It helps to think in terms of the actual domain you are modelling:
- Not all animals can fly, swim, etc. Thus, methods like
swim, etc. don't really fit in the class
Animal because, in the object-oriented sense, calling a method of any class should not appear to "randomly" cause an error. If you are going to call a class
Animal, at least make some methods that are collectively shared by all animals. Remember, least astonishment!
- A movement cannot be swimming and flying at the same time. One movement really represents one style of motion. The problem stems from trying to extend Movement as
TurtleMovement etc. Each animal doesn't have its very own movement. All animals share a small variety of movements. Model movements after the actual type of movement, not after the animals.
- Watch out for
new SomeClass(this). The only power you can get from this type of abstraction is to just move code somewhere else or capture ambient context (as arrows do for example).
In short, why create a movement for every animal? Then you will have just as many movements, which will quickly become more than you can handle.
abstract class Animal
abstract class Movement
class FlyMovement extends Movement
class SwimMovement extends Movement
class Turtle : Animal
movement = new SwimMovement();
This is definitely not the best you could come up with, but it may give you an idea. If you want
Animal information within the movement, then you are looking at multiple dispatch. Also, think about not creating concretions of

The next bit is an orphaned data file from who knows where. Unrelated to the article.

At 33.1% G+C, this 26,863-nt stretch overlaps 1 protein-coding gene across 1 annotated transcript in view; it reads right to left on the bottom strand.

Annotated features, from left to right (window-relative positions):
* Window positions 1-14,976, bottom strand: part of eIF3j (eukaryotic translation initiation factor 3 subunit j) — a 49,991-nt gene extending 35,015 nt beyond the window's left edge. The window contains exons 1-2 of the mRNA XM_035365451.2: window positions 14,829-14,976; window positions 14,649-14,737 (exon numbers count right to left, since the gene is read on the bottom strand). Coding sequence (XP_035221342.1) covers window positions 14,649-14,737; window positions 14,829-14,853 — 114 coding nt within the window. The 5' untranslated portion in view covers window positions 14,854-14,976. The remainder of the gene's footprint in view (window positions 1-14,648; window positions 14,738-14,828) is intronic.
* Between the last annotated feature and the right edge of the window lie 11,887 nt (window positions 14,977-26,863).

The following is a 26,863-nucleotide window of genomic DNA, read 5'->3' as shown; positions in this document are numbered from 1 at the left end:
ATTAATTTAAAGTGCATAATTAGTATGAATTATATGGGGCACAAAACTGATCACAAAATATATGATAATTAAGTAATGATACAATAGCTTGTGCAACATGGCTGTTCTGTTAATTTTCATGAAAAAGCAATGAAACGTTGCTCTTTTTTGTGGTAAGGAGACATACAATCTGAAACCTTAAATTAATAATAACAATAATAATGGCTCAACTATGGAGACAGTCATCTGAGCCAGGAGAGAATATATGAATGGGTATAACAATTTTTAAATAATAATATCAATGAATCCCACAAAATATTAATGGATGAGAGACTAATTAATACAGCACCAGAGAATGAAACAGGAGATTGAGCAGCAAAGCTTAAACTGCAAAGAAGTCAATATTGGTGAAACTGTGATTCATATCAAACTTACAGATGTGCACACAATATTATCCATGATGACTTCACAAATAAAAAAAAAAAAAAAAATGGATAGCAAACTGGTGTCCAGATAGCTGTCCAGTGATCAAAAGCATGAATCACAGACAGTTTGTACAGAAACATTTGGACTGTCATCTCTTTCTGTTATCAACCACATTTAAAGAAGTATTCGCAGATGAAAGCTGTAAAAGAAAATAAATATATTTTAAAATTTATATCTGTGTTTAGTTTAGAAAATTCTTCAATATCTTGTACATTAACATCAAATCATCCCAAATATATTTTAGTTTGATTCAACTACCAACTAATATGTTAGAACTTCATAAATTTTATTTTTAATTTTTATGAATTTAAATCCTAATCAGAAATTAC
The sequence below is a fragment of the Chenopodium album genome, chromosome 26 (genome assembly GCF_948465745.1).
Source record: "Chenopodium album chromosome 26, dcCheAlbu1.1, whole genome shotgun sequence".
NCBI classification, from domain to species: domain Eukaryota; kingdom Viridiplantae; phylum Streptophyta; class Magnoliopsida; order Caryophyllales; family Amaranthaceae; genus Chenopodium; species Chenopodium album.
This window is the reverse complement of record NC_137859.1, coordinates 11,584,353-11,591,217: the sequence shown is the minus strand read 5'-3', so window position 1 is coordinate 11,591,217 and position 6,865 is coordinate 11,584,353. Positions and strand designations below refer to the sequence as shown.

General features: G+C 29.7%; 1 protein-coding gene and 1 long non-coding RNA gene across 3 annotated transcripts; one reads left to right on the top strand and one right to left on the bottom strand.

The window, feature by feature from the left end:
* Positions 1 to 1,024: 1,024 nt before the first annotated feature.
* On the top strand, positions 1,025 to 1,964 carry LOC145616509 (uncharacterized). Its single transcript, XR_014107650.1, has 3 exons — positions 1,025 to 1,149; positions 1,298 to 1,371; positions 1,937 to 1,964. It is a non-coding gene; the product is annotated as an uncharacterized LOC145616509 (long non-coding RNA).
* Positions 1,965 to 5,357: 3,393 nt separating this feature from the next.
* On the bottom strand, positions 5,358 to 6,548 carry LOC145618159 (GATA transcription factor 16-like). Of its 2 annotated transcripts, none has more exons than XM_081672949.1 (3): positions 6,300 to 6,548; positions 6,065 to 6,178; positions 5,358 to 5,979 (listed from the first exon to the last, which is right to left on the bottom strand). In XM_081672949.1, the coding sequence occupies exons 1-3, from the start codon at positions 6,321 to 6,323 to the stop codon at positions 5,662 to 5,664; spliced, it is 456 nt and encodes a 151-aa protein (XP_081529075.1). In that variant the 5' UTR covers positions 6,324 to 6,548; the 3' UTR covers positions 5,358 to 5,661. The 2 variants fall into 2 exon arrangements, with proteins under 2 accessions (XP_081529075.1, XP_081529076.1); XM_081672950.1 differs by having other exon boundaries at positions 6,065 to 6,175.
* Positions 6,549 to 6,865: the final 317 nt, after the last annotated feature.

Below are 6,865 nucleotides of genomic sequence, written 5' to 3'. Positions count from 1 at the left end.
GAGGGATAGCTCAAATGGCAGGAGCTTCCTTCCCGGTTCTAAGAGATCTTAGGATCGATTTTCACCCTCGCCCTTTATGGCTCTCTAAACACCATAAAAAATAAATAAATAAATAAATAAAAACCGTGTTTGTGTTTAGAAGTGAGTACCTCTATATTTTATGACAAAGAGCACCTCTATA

Animal at all. Just a non-abstract
Animal, which is completely characterized by its custom movement:
public class Animal
public Animal(List<Movement> movementCapabilities)
//keep and use as necessary.
Just some ideas...
Filip's comment is a very good proposition. Generally, try to think of
Animal as a simple "combinator" of behaviors. Very few concrete details need to reside in the class. Any detail will probably be relevant to a different behavior. So an animal moves, you have a
Movement. Distance crossed is, indeed, more closely related to the movement behavior, than the animal. An animal eats, you have
Feeding. Quantities etc. are again more closely related to the
Feeding behavior, rather than the
So, you have disjoint (orthogonal, actually) behaviors and, in the end, you do:
Animal wolf = new Animal(new FourLeggedRunningMovement(...), new CarnivoreDiet(...), new CrepuscularActivityPattern(...), ...);
If you would like two movements, you can always compose two in one using a new class, say:
FourLeggedRunningMovement fourLegRun = new FourLeggedRunningMovement(...);
FourLeggedWalkingMovement fourLegWalk = new FourLeggedWalkingMovement(...);
List<Movement> movements = new List<Movement>()
CompositeMovement fourLegWalkRun = new CompositeMovement(movements);
//Now you can model two (or more) movements in one go.
The crucial take-home message is:
- Before you set up your hierarchies and organize your classes, spend a considerable (well, proportionally) amount of time thinking how you would probably see yourself using them.
Of course the few lines of code here omit exorbitantly many details, but they are very "conceptually dense", in the sense that they can probably guide you all the way back down to the tiniest bit of detail. In object-oriented programming, it is sometimes advantageous to do before you think(!)
flyas needed? That's already the Strategy pattern, once you include any code that will call the animal instances through the Animal base type.